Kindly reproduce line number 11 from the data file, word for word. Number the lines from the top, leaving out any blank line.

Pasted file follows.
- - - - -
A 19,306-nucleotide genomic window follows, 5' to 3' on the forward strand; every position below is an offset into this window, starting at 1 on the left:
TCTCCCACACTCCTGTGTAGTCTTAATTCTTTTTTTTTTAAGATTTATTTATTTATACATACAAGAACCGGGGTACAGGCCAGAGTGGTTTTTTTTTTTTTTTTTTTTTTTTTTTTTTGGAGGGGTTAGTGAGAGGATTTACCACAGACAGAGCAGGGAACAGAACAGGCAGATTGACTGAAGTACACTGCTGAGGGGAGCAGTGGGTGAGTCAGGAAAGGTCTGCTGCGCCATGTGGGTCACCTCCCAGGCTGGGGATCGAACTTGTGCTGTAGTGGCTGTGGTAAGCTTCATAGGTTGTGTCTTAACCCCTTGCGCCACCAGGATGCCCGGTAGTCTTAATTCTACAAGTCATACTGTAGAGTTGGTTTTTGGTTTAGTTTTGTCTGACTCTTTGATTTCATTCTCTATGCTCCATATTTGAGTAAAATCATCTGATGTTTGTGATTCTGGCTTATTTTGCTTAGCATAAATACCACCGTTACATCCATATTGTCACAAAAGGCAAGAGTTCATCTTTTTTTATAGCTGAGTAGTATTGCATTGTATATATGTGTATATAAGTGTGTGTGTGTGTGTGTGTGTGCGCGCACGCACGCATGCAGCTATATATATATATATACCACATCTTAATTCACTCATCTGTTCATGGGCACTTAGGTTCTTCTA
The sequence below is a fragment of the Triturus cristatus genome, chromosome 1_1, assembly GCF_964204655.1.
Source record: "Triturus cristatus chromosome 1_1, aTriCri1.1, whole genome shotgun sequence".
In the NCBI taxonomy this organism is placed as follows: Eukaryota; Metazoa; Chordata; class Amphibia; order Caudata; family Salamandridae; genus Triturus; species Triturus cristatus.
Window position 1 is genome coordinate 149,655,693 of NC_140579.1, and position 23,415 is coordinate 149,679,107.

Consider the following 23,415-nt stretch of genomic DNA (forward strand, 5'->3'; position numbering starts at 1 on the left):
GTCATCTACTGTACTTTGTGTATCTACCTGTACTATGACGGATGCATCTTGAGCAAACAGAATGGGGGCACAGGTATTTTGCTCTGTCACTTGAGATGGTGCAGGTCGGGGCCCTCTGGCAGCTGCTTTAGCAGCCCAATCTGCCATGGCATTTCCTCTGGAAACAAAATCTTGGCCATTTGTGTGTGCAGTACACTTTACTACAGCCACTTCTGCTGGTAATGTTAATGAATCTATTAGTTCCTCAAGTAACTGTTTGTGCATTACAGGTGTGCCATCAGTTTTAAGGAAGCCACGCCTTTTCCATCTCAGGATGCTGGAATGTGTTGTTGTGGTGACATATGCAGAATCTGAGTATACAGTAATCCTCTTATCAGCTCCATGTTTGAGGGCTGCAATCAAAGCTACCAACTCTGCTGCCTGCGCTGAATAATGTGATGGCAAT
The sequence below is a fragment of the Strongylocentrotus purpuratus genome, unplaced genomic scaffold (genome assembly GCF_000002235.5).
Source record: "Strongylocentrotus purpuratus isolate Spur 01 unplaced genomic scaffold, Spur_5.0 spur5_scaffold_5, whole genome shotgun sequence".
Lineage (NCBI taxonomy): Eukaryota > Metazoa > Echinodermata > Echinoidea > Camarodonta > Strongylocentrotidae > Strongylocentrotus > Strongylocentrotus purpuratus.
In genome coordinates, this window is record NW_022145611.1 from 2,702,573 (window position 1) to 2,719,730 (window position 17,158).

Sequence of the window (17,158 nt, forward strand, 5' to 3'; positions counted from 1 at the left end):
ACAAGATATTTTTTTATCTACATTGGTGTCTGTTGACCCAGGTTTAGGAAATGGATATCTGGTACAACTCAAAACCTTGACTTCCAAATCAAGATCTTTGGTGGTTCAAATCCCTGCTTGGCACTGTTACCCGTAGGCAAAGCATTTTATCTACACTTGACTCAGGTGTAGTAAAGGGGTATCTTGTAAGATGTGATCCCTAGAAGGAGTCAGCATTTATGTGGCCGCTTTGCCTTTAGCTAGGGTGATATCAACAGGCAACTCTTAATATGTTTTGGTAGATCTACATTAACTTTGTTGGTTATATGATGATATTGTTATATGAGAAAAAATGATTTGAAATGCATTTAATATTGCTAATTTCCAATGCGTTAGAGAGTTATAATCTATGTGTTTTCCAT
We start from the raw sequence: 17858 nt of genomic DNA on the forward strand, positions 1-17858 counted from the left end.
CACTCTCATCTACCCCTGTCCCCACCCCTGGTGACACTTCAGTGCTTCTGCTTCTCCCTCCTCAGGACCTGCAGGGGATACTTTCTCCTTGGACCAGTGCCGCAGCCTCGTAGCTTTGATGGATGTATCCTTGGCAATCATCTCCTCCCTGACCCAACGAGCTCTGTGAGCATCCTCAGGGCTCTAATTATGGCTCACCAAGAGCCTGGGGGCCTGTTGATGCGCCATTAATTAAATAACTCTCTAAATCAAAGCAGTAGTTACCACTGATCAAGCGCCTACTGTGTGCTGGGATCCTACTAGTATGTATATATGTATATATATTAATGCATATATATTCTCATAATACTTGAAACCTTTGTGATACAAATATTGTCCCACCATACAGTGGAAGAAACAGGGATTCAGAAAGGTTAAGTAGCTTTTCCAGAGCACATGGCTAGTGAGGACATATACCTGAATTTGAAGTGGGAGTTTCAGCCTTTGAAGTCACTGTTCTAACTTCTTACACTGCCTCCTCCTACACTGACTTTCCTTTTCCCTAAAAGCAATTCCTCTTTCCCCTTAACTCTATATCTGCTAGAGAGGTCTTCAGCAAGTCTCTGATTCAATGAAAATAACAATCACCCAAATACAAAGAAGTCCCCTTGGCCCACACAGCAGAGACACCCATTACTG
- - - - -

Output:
Lineage (NCBI taxonomy): Eukaryota > Metazoa > Echinodermata > Echinoidea > Camarodonta > Strongylocentrotidae > Strongylocentrotus > Strongylocentrotus purpuratus.